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What should taxpayers expect from community college trustees?

At a high level, we elect community college Trustees to guide and safeguard the mission of the institution that we- as a community – have invested billions of dollars into. By law, trustees have both specific responsibilities and authority. Their responsibilities encompass strategic decision-making, financial stewardship, and ensuring ethical conduct. However, poor, lax, or non-existent oversight by trustees can have far-reaching consequences that can (and do) jeopardize the very existence of an organization.

One of the most pressing dangers of inadequate oversight is financial mismanagement. A key responsibility of our community college trustees is providing oversight of the money the taxpayers send to the college each year. This year, Washtenaw County taxpayers will provide more than $70M in direct support to Washtenaw Community College, and additional support in the form of the taxes that fund WCC’s state appropriation.

When community college trustees fail to scrutinize budgets, investments, and expenditures, they open the door to embezzlement, fraud, and wasteful spending. Lack of oversight compromises the financial stability of the organization. This has long-ranging consequences for the institution. Hidden among these failures are actions like signing off on no-bid contracts or allowing the administration to spend millions of dollars and years of time on a comprehensive website redesign only to throw it all away, and then claim the project had no budget. It also includes failing to question budgetary line items like a $300,000 maintenance budget for a 1.2M sq. ft facility. ($0.25 per square foot.)

Just to show you how ridiculous that is, the average single-family residence in Washtenaw County is about 1,825 sq. ft. If a homeowner budgeted $0.25/sq ft for home maintenance on the average Washtenaw County home, that would be $456 per year. That doesn’t even come close to reasonable.

Community college trustees authorize poor strategies, unnecessary expenses

WCC’s administrative hiring is another prime example of this. A mid-sized community college with a single full-service campus does not need twelve Vice Presidents – yet, the Washtenaw Community College Trustees have authorized the hiring of each and every one of them. How much does this cost the taxpayer on an annual basis? And why is so much executive administration necessary when enrollment both in terms of students and credit hours has been in decline for years?

Trustees are tasked with setting the strategic direction of an organization, aligning it with its mission and long-term goals. When oversight is lacking, decisions may be made without a clear understanding of the organization’s core values and objectives. This can result in misguided initiatives, wasted resources, and a loss of competitive edge in an ever-evolving landscape.

WCC has an extremely low graduation rate, and its enrollment is declining. There is little in the way of viable strategy to introduce new high-wage, high demand programs that will attract local students. The average income of a WCC grad doesn’t qualify as a living wage in Washtenaw County. Inexplicably, WCC offers deeply discounted online tuition to out-of-district and out-of-state students while up-charging residents for the same classes. No one has successfully answered the question of why Washtenaw County residents are subsidizing the tuition costs of non-residents who will never set foot in Washtenaw County.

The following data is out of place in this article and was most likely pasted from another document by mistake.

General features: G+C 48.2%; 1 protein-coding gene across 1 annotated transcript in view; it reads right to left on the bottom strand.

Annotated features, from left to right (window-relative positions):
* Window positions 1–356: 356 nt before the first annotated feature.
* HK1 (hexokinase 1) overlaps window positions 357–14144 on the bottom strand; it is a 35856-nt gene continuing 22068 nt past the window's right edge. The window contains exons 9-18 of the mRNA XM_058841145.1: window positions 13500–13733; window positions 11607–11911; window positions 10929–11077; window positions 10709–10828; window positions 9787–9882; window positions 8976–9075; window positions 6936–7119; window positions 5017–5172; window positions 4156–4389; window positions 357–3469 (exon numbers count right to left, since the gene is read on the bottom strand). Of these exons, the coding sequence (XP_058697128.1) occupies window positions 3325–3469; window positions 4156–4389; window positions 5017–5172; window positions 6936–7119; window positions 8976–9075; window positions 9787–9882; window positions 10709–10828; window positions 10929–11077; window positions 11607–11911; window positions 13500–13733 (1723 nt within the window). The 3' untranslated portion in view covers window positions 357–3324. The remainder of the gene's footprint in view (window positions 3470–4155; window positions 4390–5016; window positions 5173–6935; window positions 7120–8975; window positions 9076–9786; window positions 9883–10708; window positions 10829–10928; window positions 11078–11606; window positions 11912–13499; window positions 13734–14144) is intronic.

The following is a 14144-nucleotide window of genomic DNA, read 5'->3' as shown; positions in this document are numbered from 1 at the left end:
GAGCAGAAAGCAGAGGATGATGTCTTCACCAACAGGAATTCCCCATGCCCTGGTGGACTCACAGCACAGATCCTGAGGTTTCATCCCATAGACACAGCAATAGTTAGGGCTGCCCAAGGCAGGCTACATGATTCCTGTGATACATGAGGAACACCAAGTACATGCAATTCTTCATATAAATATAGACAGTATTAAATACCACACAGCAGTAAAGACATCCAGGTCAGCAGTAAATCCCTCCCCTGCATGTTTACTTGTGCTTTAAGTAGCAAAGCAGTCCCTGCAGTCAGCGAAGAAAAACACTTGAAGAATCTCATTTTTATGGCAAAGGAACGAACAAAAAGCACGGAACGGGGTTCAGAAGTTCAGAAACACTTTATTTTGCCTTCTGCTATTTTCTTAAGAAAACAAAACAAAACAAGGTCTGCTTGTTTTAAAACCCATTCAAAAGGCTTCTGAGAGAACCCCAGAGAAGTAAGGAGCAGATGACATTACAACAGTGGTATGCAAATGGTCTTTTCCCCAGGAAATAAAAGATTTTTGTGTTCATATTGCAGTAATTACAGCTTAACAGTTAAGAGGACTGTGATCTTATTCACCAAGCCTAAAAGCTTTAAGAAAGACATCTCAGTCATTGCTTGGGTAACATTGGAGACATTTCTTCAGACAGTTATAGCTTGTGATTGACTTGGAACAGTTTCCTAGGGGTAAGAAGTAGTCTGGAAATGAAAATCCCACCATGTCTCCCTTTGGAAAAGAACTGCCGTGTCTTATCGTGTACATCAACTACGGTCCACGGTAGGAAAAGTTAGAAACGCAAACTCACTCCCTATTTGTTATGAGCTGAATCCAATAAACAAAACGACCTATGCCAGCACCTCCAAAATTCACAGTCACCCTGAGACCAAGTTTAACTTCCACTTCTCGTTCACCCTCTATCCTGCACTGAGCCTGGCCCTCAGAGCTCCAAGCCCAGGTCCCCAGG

A fundamental responsibility of trustees is to assess and mitigate risks that the organization may face. Without diligent oversight, critical risks can go unnoticed or be downplayed, leaving the organization vulnerable to unforeseen challenges. This can range from cybersecurity threats to market shifts, potentially leading to catastrophic consequences for the organization and its stakeholders.

College focus must be on students and student outcomes

The Health and Fitness Center is a prime example of this. The building has cost millions more than the initial price tag, and the College still owes millions more on the remaining bonds. The construction was low quality, which increases the cost of ordinary maintenance and capital investments needed to keep the building safe and operable. The user fees don’t cover the costs of these expenses, and COVID-19 related closures and accommodations have caused millions of dollars in operating losses. The Trustees never demanded a business plan, or an exit strategy for this building. As a result, the College is diverting millions of dollars from operating funds to keep this boondoggle running. And there’s no end in sight.

The WCC Board of Trustees claims to be an “advisory board.” That’s a ridiculous statement on its face because it fully ignores the Trustees’ explicit fiduciary responsibilities to the taxpayers. Based on the condition of the College, I think the Board owes all Washtenaw County residents a clear explanation of the advice they’ve been providing and the outrageously expensive decisions they’ve signed off on.

Photo Credit: KenC1983